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What YA books would the girls of ‘Beautiful Broken Things’ read? Check out our recommendations


We were floored, picked ourselves back up again, and were promptly knocked down once more by the brilliance that is Sara Barnard’s debut YA novel ‘Beautiful Broken Things’. It is a story of complex female characters, of friendship that delves into your chest and makes play-things of your emotions, and of growing up and learning what the world out there might be like for people outside of yourself.

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We read this book just wanting to slip into the narrative and give all of the characters a long hard hug, lacking the ability to do that (yet, we’re still working on inter-book travel, give us time) we figured we could at least give each of the characters a book recommendation. Here are our choices for these three fantastic femmes:

22910900Caddy or Cadnam (don’t ask, her parents thought it was a great idea) is our main narrator so we thought we’d start with her, and we instantly have the perfect book: ‘The Rest of Us Just Live Here’ by Patrick Ness.

Caddy – at least at the start of ‘Beautiful Broken Things’ – kind of worries that she’s a bit boring, that her friends (well, friend) might grow tired of her because she lacks ‘significant life events’. That’s why we thought this latest book by master of YA, Patrick Ness would be perfect for her. Ness’ story features your typical YA heroes, but only in the background and in the chapter openings. The main story focuses on Mikey, his sister and their friends, and they just want to get through high school and life as the ordinary people they are.

We think if Caddy read Ness’ book she’d really see the fact that even the most ‘ordinary’ people have fascinating and important stories to tell.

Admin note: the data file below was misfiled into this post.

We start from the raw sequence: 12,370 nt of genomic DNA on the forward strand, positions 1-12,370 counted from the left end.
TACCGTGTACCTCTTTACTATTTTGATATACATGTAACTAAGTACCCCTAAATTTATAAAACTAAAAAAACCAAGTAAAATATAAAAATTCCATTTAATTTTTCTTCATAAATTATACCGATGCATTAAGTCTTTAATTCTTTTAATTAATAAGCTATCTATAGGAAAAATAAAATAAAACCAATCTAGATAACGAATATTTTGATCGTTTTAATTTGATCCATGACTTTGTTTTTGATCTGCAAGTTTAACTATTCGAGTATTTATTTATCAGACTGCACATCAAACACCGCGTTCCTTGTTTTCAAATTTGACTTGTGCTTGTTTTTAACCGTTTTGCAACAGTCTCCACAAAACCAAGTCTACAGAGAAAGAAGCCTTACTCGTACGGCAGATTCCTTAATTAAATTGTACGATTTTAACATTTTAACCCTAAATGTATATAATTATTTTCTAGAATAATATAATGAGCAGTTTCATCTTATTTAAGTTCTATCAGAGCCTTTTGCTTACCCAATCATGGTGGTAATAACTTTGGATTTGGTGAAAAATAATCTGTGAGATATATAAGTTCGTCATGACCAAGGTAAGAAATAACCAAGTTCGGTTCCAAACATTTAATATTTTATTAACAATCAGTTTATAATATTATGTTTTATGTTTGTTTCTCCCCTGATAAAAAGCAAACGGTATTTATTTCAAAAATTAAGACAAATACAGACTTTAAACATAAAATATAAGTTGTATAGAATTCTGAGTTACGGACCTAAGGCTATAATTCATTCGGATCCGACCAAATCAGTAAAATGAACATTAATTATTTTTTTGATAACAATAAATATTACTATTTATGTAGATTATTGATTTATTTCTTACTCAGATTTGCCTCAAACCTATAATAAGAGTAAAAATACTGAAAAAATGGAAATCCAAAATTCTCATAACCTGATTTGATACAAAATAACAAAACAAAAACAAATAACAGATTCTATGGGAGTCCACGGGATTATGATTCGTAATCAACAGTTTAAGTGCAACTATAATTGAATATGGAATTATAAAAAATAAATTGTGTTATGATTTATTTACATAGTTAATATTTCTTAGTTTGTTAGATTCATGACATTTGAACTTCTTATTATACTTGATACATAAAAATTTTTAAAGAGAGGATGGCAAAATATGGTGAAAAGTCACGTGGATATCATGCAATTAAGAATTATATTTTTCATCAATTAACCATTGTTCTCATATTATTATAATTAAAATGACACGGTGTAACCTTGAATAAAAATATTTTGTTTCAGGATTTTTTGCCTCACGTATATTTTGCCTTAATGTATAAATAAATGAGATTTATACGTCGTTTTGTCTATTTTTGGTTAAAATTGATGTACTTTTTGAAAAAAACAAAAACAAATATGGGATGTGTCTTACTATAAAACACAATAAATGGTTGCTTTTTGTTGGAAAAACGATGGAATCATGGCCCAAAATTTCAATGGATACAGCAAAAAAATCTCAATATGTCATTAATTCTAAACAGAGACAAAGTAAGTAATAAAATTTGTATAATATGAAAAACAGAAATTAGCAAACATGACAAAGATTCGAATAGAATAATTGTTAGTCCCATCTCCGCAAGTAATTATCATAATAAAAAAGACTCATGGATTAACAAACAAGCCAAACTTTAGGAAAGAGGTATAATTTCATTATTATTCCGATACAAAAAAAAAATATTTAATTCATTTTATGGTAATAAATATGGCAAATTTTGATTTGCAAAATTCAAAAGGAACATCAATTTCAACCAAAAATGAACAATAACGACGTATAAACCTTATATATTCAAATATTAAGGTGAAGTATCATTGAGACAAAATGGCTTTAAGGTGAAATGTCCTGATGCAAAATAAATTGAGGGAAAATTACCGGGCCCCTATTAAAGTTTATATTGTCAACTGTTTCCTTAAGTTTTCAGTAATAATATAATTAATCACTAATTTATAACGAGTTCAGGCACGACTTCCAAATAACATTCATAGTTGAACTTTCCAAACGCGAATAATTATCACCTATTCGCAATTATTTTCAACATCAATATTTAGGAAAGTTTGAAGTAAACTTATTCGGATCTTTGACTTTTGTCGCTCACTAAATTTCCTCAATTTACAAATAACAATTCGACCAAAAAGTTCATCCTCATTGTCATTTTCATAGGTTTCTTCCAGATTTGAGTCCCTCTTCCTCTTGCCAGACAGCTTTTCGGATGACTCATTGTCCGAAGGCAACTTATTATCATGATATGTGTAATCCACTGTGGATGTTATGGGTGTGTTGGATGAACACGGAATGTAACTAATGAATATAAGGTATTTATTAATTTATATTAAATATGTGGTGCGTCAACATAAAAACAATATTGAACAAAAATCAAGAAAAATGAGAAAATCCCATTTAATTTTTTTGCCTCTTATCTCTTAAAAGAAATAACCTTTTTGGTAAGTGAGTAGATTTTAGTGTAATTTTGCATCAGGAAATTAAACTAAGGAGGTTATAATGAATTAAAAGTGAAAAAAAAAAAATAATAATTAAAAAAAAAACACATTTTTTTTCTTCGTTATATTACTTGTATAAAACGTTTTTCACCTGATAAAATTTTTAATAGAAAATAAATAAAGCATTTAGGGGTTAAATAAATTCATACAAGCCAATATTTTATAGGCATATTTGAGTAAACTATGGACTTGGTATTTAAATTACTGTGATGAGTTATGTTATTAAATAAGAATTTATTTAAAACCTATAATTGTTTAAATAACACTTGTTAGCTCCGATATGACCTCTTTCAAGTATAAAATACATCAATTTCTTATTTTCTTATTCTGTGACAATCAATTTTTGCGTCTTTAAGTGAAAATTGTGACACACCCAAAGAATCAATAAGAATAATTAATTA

Rosie
is Caddy’s best friend and has been since they were tiny. We want to recommend her Holly Smale’s ‘Geek Girl’ series because in lots of ways she reminded us of Harriet Manner’s best friend Nat.

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She’s a strong character, and willing to defend her best friend to the death. She will stand up for her, protect her from all the horrible people you might encounter, and also try and push her out into the world when she’d rather be shy and just hide under tables. She’s also really funny and we think she would get a great kick out of the ‘Geek Girl’ humour. We’ve always thought that everyone needs a friend like Nat in their life and now we can also say everyone needs a friend like Rosie.

9200000018043619Finally, Suzanne. Suzanne is the new girl in this trio. New to
Brighton and the dynamic, when Caddy first meets her all she can see is this beautiful, confident, perfect girl (who might just steal her best friend). And this makes Suzanne laugh so much. Her, perfect? Caddy is so wrong! This is why we wanted to recommend Suzanne ‘Paper Towns’ by John Green.

‘Paper Towns’ spends a good amount of the novel smashing the manic pixie dream girl trope. The novel looks at the character of Margot, but through everyone else’s eyes, and everyone imagines Margot incorrectly. They have fantastical, perfect ideas of her, that are all so wrong. We feel Suzanne would really relate to being trapped in everyone else’s idea of her, with them having no idea who the real Suzanne is underneath, wanting to get away from everything and feeling trapped in the world around her. We think she’d read Margot and say, ‘Yes! That!’ so we think ‘Paper Towns’ would definitely be the book for her.

So those are our YA book recommendations for the characters of ‘Beautiful Broken Things’ let us know what you thought of them over at @maximumpopbooks.

Grab a copy of Sara Barnard’s fab debut HERE.

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